If still an issue, ie way to much rear bias, you may need to go a tandem master setup, and run different size masters, along with the fine adjustment bias that will be available, in a twin madter setup.

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More worried about not having enough rearward bias with a 280mm rotor that is my issue here. I don't want to go and make up all this gear and order rotors to go, oh it's too front biased. I'll keep calculating and post up what i am getting, for group thoughts.

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Put an adjustable brake bias valve inline with your rear brakes and go for a spin.

Hit the brakes as hard as you can so as you lock the rear and then back the valve off to suit. Repeat this process until the system is set up for your car the rear no longer lock and then do not adjust. This is how I have dialed in my system. I installed the valve under the driver seat.

 

I like the under the seat idea, do you have a pic of your setup and how you ran the lines through the floor?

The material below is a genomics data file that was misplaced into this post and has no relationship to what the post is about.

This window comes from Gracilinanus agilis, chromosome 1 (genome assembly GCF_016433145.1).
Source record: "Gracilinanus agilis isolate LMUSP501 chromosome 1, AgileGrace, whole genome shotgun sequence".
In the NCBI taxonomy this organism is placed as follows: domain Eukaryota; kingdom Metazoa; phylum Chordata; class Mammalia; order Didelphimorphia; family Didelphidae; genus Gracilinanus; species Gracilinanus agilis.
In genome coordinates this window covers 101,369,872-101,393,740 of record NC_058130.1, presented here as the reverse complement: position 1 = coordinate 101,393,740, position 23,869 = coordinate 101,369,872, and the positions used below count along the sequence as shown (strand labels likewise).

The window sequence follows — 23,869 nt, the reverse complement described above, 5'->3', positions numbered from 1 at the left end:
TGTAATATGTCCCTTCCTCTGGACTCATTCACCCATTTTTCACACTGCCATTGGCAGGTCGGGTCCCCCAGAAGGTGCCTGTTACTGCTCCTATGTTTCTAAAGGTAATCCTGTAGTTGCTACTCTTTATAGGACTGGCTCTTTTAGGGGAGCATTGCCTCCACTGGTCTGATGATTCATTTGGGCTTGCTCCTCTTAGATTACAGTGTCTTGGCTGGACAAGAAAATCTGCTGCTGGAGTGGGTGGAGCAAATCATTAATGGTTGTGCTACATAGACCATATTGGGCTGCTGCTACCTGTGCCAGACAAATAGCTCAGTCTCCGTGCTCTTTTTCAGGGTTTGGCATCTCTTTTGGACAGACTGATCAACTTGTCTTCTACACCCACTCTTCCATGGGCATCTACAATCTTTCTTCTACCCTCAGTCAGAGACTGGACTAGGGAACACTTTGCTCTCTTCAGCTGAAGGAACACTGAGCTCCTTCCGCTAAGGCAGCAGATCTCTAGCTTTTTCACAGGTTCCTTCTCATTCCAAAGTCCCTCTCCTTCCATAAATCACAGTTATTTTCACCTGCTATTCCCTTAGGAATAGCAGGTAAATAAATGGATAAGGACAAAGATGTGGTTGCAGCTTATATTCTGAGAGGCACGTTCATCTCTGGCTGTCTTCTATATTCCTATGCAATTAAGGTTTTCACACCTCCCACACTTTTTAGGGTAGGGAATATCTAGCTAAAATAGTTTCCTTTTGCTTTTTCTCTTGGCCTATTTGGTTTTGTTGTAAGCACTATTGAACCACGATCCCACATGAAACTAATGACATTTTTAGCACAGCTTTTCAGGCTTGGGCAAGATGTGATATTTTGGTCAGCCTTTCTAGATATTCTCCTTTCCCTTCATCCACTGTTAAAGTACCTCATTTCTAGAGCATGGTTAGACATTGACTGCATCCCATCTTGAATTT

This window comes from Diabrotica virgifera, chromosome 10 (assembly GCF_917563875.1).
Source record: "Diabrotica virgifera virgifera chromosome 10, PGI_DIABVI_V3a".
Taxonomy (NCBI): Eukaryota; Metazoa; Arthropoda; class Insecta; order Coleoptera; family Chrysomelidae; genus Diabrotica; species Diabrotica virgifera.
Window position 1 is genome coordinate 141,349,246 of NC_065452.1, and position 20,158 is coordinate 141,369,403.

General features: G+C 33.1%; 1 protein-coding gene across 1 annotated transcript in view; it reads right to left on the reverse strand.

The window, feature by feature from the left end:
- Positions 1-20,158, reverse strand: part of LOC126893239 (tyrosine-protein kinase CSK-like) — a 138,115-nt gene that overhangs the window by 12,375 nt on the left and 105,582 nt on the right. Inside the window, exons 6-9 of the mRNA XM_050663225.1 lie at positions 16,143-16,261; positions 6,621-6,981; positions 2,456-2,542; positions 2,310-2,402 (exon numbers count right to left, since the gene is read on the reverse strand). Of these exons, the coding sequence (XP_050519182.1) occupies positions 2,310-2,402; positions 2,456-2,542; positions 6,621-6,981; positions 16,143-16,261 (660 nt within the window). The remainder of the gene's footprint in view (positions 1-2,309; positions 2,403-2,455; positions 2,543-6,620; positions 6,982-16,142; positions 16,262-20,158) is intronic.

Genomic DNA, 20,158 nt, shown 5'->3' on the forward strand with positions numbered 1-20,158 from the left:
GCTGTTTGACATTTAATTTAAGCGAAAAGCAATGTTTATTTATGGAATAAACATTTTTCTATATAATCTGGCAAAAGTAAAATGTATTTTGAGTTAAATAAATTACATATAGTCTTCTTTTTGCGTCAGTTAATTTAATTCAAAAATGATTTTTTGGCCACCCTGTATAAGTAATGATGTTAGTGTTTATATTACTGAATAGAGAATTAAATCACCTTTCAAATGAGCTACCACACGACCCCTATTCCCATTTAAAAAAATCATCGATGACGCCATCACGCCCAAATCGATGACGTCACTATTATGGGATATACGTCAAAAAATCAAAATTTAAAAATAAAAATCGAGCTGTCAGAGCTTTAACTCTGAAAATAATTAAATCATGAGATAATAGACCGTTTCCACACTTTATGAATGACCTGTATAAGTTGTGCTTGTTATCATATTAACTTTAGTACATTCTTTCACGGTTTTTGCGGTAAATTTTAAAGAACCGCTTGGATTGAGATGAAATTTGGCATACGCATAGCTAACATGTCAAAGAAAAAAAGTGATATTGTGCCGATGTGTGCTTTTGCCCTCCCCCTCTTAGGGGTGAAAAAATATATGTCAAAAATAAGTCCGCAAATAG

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Just following the line to your back brakes and cut into add a joiner and drill a hole in the floor connect to adjustable proportioning valve in my case a willwood unit then come out of that back through the floor and re conect to brake line with correct joiner.( It is Just a tap)

See photos for info just zoom in as I took these during the build about a year ago. Put your valve wherever you are comfortable with. The engineer was happy with this idea. A few rubber grommets in tne floor for the lines to enter/exit and a bit of silicon to seal against the weather.

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post-101458-0-72502300-1452692070_thumb.jpg

post-101458-0-05386800-1452692205_thumb.jpg

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Yeah nice, thanks for that. I think in-cabin adjustment is the way to go. I have the same valve too.